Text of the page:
Thousands at risk of paying income tax on the double, expert warns
Published 30/04/2015 | 02:30
THOUSANDS of people are paying income tax on the double because of the confusing way one of the main tax forms is designed, a leading tax practitioner claims.
Revenue has admitted there is potential for double charging and said it plans to change the way its forms and its online systems work.
The issue affects up to 100,000 people who received illness benefit in the last three years, according to tax expert John O'Connor of Red Oak Tax Refunds.
When they go online to update their tax affairs through PAYE Anytime, the system tells them to give their total earnings by pointing them to one of the sections on the P60 tax form.
Close to one million workers have registered for the PAYE Anytime system, which allows them to claim refunds, get tax credits and notify the tax authorities of changes to their employment details.
Mr O'Connor said the PAYE Anytime automatically includes any illness benefit a taxpayer is getting.
However, anyone using PAYE Anytime is asked to enter a specific total earnings figure on the system from their P60 that includes any illness benefit they have received.
"The illness benefit figure is already on an individual's tax record in PAYE Anytime as a separate income.
"This means that if the P60 figure is used the individual will be taxed twice on their illness benefit income," Mr O'Connor said. The tax expert said this put 100,000 people at risk of being taxed on the double.
His company had come across a number of instances where people ended up paying tax twice on their illness benefits.
Illness benefit is a payment made to people who are unable to work and have made sufficient eligible PRSI (pay related social insurance) contributions.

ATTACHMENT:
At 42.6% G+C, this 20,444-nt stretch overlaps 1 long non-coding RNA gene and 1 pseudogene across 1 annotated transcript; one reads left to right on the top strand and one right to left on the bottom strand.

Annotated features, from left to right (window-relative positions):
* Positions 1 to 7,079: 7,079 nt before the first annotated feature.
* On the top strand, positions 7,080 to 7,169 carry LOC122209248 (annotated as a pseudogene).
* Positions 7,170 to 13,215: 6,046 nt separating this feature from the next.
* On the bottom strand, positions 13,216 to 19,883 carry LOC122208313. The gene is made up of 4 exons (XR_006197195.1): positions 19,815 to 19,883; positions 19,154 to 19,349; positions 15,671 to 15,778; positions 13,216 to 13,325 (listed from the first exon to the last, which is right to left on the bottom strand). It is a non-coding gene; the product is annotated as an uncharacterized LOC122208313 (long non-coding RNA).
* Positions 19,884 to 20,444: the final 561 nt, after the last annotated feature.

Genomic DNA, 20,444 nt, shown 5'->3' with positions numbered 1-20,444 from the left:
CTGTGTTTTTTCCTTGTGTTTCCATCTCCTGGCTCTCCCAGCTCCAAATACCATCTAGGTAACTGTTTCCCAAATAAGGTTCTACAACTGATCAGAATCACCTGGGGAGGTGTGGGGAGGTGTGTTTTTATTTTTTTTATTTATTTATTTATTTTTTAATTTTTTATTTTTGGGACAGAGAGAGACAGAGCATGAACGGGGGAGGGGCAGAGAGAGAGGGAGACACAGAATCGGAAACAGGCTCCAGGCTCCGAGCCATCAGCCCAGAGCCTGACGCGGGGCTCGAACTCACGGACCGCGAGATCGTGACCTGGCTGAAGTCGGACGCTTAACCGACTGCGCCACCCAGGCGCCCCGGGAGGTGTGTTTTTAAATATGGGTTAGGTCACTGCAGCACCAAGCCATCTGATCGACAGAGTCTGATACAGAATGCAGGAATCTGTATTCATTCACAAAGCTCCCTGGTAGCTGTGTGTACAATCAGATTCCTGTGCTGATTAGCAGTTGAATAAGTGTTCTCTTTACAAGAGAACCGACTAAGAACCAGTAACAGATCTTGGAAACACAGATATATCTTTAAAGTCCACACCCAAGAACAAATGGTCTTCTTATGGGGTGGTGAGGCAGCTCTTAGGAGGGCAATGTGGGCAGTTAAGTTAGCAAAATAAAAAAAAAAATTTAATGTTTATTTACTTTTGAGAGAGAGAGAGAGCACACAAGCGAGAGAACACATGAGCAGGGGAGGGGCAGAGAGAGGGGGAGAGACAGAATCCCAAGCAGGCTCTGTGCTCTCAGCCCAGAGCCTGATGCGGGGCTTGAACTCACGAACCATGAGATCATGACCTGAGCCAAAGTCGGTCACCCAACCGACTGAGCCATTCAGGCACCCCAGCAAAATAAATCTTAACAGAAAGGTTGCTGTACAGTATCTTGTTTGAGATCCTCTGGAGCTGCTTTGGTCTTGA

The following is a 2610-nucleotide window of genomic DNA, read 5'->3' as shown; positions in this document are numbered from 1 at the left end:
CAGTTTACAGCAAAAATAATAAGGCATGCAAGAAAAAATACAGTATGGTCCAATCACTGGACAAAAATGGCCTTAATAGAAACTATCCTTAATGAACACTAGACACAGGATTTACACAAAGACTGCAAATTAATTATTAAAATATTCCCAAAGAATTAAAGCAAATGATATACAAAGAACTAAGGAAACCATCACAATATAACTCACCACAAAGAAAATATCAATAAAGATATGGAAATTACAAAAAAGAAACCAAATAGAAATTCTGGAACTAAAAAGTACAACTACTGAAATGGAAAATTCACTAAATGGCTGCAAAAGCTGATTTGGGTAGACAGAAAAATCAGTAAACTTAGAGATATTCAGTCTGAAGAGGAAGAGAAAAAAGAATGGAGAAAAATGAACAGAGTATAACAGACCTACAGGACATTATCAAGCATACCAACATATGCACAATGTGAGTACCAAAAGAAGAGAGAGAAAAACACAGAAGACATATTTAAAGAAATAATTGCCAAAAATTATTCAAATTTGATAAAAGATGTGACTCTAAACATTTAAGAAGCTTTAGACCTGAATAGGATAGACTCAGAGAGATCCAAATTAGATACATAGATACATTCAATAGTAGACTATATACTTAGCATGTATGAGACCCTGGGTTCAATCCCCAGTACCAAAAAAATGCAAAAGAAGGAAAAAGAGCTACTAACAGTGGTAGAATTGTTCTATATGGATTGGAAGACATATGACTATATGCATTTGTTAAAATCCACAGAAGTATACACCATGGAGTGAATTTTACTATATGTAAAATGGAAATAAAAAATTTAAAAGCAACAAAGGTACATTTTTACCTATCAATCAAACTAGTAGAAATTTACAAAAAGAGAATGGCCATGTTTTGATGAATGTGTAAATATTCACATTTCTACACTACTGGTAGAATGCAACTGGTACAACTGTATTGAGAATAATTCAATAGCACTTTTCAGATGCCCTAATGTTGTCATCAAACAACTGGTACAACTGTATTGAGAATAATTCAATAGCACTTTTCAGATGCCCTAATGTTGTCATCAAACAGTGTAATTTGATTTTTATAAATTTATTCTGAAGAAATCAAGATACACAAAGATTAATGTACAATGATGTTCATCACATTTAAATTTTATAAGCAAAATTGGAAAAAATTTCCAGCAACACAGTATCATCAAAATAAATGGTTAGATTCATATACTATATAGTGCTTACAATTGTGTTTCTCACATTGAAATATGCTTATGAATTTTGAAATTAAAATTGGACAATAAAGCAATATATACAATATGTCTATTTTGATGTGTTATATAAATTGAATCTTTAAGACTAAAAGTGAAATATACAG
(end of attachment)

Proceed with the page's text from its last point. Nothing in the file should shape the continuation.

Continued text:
In 2013 alone, 59,000 people received Illness benefit, according to published figures.
Mr O'Connor said: "Over the course of the three years -2012 through 2014 - we estimate 100,000 taxpayers have been placed at risk of being double taxed due to this massive Revenue error."
He said errors like this are particularly difficult for ordinary taxpayers to spot.
"Not many taxpayers are familiar with the specific calculations of their taxes, so this illustrates how the most trusted of tax documents - the P60 - can actually lead you to make a mistake on your own tax record resulting in a higher tax bill."
A spokeswoman for the Revenue Commissioners insisted the tax office checks any income details submitted by taxpayers against the employer P35 form, and corrects any inaccuracies.
But she admitted that "there is potential for tax on illness benefit to be over-charged".
And there would be changes made in Revenue procedures, she added.
"Revenue will be modifying the guidance for future years to eliminate the potential for the double-court mentioned," the spokeswoman added.